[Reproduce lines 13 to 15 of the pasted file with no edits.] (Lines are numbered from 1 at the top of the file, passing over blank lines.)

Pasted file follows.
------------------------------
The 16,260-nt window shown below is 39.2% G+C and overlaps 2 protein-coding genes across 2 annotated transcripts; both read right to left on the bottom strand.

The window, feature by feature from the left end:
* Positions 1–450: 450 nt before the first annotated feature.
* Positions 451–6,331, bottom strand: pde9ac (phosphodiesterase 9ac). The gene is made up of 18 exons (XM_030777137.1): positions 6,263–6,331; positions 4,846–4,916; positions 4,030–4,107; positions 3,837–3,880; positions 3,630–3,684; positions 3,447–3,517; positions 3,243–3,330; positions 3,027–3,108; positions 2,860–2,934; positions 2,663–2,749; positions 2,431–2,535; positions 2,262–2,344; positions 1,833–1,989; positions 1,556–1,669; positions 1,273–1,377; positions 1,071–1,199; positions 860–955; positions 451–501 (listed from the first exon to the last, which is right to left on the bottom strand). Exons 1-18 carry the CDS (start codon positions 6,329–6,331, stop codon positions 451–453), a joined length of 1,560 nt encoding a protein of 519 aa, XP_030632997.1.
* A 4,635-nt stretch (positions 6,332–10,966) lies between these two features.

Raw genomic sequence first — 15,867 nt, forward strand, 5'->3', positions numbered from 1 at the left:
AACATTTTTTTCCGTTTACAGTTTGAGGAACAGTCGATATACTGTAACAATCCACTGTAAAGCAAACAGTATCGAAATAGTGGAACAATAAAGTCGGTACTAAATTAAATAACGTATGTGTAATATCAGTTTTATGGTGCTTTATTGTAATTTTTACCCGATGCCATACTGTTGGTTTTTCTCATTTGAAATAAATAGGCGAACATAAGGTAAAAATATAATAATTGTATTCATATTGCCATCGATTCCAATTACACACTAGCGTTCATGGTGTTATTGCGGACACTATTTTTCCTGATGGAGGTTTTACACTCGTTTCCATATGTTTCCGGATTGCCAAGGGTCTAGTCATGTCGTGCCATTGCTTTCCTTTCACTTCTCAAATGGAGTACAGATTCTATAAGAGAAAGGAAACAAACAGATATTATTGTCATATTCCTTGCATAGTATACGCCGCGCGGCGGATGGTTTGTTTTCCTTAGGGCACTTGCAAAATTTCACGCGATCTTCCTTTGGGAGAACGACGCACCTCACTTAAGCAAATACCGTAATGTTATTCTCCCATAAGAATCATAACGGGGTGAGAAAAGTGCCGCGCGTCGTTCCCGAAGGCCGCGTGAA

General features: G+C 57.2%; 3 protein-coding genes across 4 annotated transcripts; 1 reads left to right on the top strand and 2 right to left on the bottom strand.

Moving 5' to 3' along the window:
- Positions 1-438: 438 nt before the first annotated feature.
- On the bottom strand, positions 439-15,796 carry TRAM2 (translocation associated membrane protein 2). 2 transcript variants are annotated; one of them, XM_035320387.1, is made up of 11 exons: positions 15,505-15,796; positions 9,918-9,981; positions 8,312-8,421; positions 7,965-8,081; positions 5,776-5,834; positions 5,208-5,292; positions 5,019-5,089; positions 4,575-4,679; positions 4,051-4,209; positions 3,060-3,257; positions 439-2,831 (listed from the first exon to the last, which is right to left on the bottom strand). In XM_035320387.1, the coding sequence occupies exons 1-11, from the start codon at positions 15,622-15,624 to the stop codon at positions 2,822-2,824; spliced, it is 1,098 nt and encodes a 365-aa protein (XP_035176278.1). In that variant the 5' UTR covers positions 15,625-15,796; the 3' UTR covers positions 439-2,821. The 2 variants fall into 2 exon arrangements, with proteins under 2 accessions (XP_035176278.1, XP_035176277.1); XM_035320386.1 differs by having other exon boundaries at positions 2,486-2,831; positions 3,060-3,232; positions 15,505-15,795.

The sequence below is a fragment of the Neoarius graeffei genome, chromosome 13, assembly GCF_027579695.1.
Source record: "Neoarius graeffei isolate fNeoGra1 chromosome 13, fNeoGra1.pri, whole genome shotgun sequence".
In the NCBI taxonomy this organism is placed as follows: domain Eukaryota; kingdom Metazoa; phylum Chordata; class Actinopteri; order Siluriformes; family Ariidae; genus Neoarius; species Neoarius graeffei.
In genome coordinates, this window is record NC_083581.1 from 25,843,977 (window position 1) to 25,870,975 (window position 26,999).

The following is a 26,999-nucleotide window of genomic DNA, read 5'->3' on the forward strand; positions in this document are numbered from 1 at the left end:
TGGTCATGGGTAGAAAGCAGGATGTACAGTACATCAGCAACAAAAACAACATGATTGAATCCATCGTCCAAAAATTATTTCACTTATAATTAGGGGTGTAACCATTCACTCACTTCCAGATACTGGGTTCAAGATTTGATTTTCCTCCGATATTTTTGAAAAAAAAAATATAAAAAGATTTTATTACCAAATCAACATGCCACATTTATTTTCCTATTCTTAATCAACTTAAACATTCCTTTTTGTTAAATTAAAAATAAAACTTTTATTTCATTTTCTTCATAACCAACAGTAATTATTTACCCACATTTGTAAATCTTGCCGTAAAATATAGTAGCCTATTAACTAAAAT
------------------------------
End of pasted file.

Source record: "Neoarius graeffei isolate fNeoGra1 chromosome 13, fNeoGra1.pri, whole genome shotgun sequence".
In the NCBI taxonomy this organism is placed as follows: domain Eukaryota; kingdom Metazoa; phylum Chordata; class Actinopteri; order Siluriformes; family Ariidae; genus Neoarius; species Neoarius graeffei.
In genome coordinates, this window is record NC_083581.1 from 25,843,977 (window position 1) to 25,870,975 (window position 26,999).